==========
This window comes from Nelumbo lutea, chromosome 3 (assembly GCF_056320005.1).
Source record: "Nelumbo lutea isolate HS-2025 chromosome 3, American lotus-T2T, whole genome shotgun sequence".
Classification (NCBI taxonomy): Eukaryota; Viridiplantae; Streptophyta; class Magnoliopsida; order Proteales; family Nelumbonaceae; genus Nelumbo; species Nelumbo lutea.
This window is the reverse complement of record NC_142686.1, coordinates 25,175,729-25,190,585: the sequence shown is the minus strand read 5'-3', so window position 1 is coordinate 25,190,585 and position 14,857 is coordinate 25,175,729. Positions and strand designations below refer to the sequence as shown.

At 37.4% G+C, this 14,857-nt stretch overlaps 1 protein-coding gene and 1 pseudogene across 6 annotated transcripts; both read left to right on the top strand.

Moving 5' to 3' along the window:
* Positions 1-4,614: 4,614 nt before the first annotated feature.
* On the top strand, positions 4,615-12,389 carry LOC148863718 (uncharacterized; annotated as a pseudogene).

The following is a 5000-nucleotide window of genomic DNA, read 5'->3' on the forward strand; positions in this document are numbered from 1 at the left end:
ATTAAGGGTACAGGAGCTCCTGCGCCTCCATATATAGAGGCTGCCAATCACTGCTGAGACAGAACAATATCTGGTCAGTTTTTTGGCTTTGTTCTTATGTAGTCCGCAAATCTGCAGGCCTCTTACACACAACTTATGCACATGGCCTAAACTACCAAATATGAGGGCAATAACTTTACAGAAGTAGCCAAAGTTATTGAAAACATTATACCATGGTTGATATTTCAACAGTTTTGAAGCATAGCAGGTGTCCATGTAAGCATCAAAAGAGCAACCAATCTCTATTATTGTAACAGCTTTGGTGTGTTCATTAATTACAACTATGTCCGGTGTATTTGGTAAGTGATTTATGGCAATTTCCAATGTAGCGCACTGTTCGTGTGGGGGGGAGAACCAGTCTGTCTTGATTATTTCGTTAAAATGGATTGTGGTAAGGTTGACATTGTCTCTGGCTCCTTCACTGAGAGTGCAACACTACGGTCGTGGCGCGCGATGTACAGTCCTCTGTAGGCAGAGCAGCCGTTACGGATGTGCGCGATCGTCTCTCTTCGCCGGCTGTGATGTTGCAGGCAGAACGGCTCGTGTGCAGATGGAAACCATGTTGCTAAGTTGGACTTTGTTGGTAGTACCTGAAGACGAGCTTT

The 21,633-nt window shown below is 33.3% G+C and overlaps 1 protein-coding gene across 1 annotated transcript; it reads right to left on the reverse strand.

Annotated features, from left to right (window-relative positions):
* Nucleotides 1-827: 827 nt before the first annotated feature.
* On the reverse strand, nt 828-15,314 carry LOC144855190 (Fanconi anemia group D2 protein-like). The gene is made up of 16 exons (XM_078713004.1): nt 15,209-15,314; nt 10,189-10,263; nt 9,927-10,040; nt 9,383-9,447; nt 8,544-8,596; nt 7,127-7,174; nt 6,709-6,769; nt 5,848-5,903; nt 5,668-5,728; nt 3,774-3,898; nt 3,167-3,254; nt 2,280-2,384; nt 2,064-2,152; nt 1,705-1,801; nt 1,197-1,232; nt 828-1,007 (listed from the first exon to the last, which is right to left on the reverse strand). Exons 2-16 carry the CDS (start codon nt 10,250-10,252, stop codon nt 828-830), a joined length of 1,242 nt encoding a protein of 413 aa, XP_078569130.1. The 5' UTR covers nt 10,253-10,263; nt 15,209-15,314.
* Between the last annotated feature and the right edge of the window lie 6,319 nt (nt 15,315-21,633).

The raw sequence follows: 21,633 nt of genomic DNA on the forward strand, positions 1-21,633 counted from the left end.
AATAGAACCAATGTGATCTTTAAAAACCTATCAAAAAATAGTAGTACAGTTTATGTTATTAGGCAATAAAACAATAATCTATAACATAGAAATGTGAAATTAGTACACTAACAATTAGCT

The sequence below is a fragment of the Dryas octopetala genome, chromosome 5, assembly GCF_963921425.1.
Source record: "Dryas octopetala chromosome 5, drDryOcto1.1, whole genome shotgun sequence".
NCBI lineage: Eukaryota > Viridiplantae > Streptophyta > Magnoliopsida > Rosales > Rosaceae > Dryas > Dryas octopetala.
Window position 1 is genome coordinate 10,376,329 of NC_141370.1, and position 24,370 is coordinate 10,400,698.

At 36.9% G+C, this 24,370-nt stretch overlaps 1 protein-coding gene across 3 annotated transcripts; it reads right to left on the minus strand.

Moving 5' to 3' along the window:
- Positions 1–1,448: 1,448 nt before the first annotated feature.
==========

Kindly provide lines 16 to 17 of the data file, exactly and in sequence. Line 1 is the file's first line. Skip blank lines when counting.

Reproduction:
The raw sequence follows: 21,633 nt of genomic DNA on the forward strand, positions 1-21,633 counted from the left end.
AATAGAACCAATGTGATCTTTAAAAACCTATCAAAAAATAGTAGTACAGTTTATGTTATTAGGCAATAAAACAATAATCTATAACATAGAAATGTGAAATTAGTACACTAACAATTAGCT